Physical activity may relate to the adoption of other health-related behaviors
Results from a recent study by University of Jyväskylä, Finland, showed that not only persistent leisure-time physical activity from childhood to adulthood but also an increasing tendency to engage in physical activities after childhood or adolescence associated with other health-related behaviors in adulthood.
Adopting an overall healthy lifestyle is important from the public health perspective. A recent study carried out at the Faculty of Sport and Health Sciences at the University of Jyväskylä in Finland investigated whether health-related behaviors in adulthood differ by diverse leisure-time physical activity groups studied from childhood to adulthood in men and women. The health-related behaviors under investigation included diet, screen time, smoking, binge drinking, sleep difficulties, and sleep duration.
While the findings corroborated previous findings on the accumulation of healthy behaviors with persistent activity and of unhealthy behaviors with persistent inactivity and low activity, they also highlighted the meaning of increase in the level of leisure-time physical activity.
Not only persistent physical activity during the life course but also increased physical activity after childhood or adolescence associated with healthy eating and non-smoking in both genders, having less sleep difficulties in middle-aged women and lower screen time during leisure in increasingly active men.
The results were encouraging as they suggested that to be physically active in adulthood does not necessarily always require the initiation of a physically active lifestyle already in childhood. Additionally, succeeding in increasing one’s physical activity level during the life course may be important. Not only owing to the benefits of physical activity for health, but also because this may relate to the adoption of other health behaviors, in particular switching to a healthier diet.”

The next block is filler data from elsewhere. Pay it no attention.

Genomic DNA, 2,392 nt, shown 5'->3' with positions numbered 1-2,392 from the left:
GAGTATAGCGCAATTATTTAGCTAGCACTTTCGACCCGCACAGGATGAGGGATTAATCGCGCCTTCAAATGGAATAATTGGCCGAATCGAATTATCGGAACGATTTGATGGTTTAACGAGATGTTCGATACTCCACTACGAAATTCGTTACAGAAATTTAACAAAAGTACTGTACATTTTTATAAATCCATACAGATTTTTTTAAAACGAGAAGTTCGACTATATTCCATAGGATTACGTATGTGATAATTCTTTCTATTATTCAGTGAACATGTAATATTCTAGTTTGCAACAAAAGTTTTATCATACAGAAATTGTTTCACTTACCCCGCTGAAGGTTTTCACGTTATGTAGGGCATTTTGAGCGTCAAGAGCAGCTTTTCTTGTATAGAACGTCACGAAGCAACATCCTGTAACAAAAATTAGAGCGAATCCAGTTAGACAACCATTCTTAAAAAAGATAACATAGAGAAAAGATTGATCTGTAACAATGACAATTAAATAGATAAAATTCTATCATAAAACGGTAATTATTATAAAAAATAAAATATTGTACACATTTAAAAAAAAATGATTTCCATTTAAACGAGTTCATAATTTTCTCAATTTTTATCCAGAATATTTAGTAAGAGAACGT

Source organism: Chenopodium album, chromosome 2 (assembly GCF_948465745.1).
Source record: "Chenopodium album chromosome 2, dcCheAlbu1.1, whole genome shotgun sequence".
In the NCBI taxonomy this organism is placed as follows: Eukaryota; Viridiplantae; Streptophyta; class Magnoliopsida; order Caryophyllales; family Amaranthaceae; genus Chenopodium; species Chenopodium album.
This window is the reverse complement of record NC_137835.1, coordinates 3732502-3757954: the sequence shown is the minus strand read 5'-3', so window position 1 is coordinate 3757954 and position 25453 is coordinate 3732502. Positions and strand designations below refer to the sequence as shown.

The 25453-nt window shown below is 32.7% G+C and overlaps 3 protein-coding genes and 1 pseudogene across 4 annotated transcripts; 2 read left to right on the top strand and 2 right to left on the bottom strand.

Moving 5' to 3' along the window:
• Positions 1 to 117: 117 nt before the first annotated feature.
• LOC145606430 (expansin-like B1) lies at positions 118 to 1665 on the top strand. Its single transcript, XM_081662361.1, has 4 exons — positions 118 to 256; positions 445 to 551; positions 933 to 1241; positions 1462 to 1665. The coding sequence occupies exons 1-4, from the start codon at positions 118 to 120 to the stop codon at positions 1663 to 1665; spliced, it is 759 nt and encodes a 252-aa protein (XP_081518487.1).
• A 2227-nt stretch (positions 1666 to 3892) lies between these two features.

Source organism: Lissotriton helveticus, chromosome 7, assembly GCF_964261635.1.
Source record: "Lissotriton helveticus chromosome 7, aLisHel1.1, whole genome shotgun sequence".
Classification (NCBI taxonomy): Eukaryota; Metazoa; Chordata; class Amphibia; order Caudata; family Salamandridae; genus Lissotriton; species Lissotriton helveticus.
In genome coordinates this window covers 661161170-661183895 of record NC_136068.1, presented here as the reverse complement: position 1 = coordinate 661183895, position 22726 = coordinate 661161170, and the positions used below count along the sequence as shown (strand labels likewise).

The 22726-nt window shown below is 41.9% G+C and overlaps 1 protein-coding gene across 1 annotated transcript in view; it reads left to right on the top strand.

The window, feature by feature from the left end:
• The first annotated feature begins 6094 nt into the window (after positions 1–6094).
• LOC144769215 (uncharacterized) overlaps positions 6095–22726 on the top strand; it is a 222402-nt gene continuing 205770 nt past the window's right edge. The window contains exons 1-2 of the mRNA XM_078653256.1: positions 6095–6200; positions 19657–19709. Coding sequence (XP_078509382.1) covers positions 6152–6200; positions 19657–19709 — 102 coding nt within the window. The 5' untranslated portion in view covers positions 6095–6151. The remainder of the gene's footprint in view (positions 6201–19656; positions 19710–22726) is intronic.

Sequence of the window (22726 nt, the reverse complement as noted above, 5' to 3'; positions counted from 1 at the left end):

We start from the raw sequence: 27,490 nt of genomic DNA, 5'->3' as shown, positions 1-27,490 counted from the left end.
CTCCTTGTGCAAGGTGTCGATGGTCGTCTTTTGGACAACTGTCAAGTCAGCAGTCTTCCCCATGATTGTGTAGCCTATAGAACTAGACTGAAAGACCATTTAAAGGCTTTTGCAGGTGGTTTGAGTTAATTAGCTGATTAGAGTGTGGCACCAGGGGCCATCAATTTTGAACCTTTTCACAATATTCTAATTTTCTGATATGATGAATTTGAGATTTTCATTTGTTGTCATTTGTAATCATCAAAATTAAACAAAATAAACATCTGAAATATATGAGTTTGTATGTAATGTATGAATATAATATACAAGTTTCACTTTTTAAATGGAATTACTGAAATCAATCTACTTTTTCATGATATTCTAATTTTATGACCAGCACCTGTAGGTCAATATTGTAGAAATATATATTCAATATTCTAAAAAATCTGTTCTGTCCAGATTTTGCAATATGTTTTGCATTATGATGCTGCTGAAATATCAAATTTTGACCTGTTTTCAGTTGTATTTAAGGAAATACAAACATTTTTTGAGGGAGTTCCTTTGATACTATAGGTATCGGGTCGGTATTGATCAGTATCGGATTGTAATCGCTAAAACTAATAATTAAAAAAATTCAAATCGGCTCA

Irinja Lounassalo, University Teacher and Researcher, University of Jyväskylä
Associations between physical activity and sedentary behavior are complex. For example, an office worker may do vigorous physical activities regularly, but also spend the majority of the day sedentary. In the current study, men identified as the increasers of physical activity during young adulthood had lower mean leisure screen time in middle-age than their persistently low-active peers but also lower than their persistently active peers. No differences in binge drinking nor sleep duration were found across the diverse leisure-time physical activity groups in women nor in men.
In the future, more research is needed to find out what the different factors are that explain the associations between persistent and increasing physical activity development and the specific health-related behaviors.
“It is important to understand how lifelong healthy behaviors can be created and sustained,” says Lounassalo. “For example, by identifying the factors explaining why certain people managed to increase their physical activity level could help to find means to assist physically less active individuals to become more active.”